Watch the video below to see how Dragon speech recognition software can be used in your studies.

Dragon voice recognition software

An introduction to Dragon voice recognition software and how you can use it in your studies.


For: if you have difficulties reading print materials

What it does:

  • Reads electronic text to you in a life-like voice
  • Additional features can assist you with reading and writing tasks

Watch the video below to see how ClaroRead can be used in your studies.

ClaroRead assistive technology

An introduction to ClaroRead software and how you can use it in your studies.


For: if you have low vision or disabilities that make it difficult to view information on computer screens

What it does:

  • Increases the size of text and information on your computer screen
  • Reads text aloud to you in a life-like voice, handy if read lengthy documents
  • Changes the contrast and enhances other commonly used features on computers


For: if you have low vision or are blind

What it does:

  • Gives you access to the internet and other software applications
  • Allows you to use a Windows computer by using the keyboard only and without needing to look at the computer screen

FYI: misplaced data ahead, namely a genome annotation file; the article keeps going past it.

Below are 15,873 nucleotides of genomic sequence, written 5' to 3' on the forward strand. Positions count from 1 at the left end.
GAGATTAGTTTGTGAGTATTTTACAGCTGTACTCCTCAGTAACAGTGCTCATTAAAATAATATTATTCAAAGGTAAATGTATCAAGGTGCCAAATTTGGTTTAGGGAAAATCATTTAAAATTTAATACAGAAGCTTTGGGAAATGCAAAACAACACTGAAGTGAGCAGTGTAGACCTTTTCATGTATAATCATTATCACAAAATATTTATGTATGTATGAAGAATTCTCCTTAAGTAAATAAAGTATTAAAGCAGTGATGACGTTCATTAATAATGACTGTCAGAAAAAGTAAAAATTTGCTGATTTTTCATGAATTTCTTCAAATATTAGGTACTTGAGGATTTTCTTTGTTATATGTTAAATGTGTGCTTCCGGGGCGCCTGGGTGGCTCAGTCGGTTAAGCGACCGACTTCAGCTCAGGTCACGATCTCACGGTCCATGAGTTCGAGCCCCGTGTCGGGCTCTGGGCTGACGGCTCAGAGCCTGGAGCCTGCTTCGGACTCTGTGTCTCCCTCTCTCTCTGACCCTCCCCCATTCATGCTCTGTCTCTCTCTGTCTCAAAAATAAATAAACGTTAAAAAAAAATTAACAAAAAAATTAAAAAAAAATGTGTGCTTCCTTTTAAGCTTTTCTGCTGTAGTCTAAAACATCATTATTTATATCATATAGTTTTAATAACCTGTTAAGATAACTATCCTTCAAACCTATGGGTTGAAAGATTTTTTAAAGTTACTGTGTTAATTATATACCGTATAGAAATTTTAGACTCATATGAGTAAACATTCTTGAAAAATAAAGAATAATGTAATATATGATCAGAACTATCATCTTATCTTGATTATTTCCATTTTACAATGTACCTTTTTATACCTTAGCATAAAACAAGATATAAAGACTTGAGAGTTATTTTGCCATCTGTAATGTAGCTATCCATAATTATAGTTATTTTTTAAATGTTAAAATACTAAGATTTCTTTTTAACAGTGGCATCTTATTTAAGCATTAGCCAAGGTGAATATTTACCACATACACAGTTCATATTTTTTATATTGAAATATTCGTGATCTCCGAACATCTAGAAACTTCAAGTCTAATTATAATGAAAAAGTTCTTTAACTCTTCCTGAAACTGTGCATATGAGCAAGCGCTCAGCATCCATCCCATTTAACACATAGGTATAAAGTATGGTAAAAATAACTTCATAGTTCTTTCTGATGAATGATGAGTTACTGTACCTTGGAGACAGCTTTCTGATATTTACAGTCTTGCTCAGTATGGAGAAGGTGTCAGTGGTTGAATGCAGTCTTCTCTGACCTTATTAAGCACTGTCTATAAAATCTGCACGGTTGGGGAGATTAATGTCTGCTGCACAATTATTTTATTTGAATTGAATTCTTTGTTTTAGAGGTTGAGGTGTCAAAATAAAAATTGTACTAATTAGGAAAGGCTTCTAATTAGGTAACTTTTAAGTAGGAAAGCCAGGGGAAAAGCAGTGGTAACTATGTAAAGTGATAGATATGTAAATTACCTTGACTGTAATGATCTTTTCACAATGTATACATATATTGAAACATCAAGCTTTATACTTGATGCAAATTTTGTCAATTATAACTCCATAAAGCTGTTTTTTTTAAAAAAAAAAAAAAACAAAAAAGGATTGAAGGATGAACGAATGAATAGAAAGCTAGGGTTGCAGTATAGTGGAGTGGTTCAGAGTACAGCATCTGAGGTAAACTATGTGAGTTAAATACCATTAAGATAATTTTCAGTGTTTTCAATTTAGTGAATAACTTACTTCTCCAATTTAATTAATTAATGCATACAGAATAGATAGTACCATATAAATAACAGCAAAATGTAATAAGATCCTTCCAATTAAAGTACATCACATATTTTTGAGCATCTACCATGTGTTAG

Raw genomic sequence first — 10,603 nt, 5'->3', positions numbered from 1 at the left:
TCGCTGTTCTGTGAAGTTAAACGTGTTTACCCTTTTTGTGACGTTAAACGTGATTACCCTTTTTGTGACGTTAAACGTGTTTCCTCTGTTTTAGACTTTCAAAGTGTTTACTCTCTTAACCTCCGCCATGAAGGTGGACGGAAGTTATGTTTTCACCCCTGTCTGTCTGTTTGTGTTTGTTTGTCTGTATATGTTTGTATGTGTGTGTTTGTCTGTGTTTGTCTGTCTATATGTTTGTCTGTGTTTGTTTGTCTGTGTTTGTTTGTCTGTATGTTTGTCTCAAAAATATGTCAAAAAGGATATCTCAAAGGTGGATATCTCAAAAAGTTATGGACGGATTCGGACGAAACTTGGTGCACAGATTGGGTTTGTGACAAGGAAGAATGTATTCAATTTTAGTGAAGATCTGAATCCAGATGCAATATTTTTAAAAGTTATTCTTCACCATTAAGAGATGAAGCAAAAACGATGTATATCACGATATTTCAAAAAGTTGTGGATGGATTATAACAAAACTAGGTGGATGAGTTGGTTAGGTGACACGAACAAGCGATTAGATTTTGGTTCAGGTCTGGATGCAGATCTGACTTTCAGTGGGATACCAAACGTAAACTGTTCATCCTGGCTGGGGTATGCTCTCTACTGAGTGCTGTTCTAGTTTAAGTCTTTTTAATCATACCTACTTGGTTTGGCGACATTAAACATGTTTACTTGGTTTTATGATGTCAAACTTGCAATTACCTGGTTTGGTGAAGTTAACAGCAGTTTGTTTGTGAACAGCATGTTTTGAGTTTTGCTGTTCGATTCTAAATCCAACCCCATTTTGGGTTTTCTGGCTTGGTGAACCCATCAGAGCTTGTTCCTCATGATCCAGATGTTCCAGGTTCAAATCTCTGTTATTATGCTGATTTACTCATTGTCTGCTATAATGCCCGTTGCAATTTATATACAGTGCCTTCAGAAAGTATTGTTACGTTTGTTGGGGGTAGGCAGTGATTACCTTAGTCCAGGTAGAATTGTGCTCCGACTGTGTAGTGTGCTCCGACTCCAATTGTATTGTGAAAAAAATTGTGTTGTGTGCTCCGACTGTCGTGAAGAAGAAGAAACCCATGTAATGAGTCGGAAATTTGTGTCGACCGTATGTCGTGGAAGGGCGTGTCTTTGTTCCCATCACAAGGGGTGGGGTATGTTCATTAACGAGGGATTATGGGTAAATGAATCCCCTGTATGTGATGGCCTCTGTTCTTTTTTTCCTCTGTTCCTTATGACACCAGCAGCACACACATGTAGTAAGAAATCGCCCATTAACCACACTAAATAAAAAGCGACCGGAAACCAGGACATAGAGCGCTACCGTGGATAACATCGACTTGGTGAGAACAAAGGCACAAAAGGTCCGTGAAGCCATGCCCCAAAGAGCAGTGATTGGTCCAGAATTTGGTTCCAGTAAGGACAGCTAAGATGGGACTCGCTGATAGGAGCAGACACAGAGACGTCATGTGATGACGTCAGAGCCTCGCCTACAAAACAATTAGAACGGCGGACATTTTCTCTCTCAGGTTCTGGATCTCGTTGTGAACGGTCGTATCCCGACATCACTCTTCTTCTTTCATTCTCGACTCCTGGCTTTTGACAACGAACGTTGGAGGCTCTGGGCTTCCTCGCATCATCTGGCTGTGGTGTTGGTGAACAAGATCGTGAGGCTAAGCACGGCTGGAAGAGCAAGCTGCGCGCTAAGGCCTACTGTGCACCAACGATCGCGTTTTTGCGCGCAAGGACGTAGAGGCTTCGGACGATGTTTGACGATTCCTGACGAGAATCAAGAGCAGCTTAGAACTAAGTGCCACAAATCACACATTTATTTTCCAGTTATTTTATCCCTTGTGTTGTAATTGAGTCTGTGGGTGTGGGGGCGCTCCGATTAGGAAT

More information

For more information about equitable learning and support for students with a disability, long-term illness or mental health condition, go to Equitable learning and disability.

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Acknowledgement of Country

RMIT University acknowledges the people of the Woi wurrung and Boon wurrung language groups of the eastern Kulin Nation on whose unceded lands we conduct the business of the University. RMIT University respectfully acknowledges their Ancestors and Elders, past and present. RMIT also acknowledges the Traditional Custodians and their Ancestors of the lands and waters across Australia where we conduct our business - Artwork 'Luwaytini' by Mark Cleaver, Palawa.